I have a copy of the Bible that was given to my grandfather in 1893, probably so that he could prepare himself for confirmation in the Anglican Church of England. It is a standard edition, 'Appointed to be read in Churches', of the protestant version of both the Old and New Testaments dedicated to 'The Most High and Mighty Prince James, by the Grace of God, King of Great Britain, France, and Ireland, Defender of the Faith, &c.' This edition was published by Cambridge University Press presumably around 1890, a time when it had generally become accepted by the scientific community that the Earth had to be many millions of years old, although nobody knew for sure just how many millions.

The introduction to The First Book of Moses called Genesis has the text arranged in two columns down each page with narrow margins on either side. At the top of each margin is a date 'Before Christ 4004' and by Chapter IV the date is '4003' and continues to decrease throughout the books of the Old Testament, following the accepted chronology to the end of the Book of Malachi, which is dated at Before Christ cir. 397. As the New Testament begins the chronology continues, anno domini, to the end of the Book of Revelation AD 96.

Whether my grandfather believed the authority of these dates I do not know, but I suspect that as a boy living in a very authoritarian social environment at the end of the Victorian era, he probably did. After all, it was generally assumed that you could not get a better authority than the Bible, even though the intellectuals of the day were well aware of the German theological 'Higher Criticism' of the exact nature of the biblical texts. This close reading and comparison had shown up many discrepancies and contradictions, which suggested that the texts had been gathered together from different sources over centuries, initially from oral traditions, before eventually being written down in a number of versions. By the end of the nineteenth century intellectuals and academics knew that the Old Testament could not be read simply as a historical document and that the calculation of the date of the Creation being in 4004 BC was no longer tenable. And yet here we have editions of the Bible still being printed with this date firmly in place.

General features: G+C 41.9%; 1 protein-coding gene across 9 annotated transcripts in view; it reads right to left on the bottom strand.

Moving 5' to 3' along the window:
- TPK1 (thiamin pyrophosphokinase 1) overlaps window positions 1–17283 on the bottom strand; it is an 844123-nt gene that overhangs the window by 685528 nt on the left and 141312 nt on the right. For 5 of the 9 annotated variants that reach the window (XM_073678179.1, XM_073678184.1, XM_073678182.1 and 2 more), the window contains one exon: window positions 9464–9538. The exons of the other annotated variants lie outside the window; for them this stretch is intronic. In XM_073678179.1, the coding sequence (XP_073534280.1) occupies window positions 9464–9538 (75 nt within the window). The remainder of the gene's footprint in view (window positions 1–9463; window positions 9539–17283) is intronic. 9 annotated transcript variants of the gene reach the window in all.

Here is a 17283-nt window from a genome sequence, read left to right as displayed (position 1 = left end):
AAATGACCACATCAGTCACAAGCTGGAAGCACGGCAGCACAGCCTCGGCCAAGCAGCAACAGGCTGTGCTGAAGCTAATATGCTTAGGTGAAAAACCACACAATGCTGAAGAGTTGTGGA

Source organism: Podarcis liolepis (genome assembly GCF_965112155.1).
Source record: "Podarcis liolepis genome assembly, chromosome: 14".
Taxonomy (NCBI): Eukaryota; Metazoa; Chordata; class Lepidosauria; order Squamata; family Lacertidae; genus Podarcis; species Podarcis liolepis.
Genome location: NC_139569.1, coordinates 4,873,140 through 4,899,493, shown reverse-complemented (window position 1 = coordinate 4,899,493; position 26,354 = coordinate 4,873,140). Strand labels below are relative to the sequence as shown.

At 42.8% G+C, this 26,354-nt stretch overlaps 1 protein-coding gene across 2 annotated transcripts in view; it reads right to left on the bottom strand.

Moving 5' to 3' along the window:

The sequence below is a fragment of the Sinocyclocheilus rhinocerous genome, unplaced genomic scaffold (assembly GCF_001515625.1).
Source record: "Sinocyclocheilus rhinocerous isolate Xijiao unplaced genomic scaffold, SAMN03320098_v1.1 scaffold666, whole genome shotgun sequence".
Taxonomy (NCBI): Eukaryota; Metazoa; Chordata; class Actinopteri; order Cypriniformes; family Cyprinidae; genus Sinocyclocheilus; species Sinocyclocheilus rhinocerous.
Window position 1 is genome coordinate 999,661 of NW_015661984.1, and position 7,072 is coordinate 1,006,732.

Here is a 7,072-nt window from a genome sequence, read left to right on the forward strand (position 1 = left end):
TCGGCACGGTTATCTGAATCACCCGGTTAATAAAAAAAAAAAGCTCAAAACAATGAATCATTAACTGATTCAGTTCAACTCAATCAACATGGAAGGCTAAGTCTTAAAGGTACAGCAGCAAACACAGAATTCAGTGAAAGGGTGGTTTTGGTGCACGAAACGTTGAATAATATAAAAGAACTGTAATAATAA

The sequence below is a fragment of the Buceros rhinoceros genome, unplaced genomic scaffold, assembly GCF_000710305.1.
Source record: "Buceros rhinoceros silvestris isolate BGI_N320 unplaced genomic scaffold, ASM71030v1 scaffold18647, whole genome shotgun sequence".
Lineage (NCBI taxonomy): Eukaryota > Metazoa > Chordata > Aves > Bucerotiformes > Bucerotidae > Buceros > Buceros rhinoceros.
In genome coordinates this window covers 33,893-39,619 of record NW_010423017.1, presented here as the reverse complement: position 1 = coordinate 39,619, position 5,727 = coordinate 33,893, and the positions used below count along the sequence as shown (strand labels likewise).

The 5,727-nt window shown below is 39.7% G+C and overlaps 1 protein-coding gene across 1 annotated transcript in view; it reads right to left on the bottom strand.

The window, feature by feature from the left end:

Through marriage this same grandfather acquired an 'uncle' who was to help change the popular conception of the biblical chronology and the status of the biblical Flood as a historical event. Harold Peake was a well-known archaeologist and writer of an influential series of books on the subject. In 1930, 'Uncle' Harold published The Flood: New Light on an Old Story. In his preface he explained that he was concerned that understanding of the reality of archaeological data about the chronology of prehistory and the reality of such events as the Flood were taking too long to be completely accepted in churches and schools - and this was in 1930! As he wrote, 'the reforms in the teaching, though advocated for long, have not yet been fully effected'. My own 'discovery' of this relative's writing has been instrumental in the gestation of this book.

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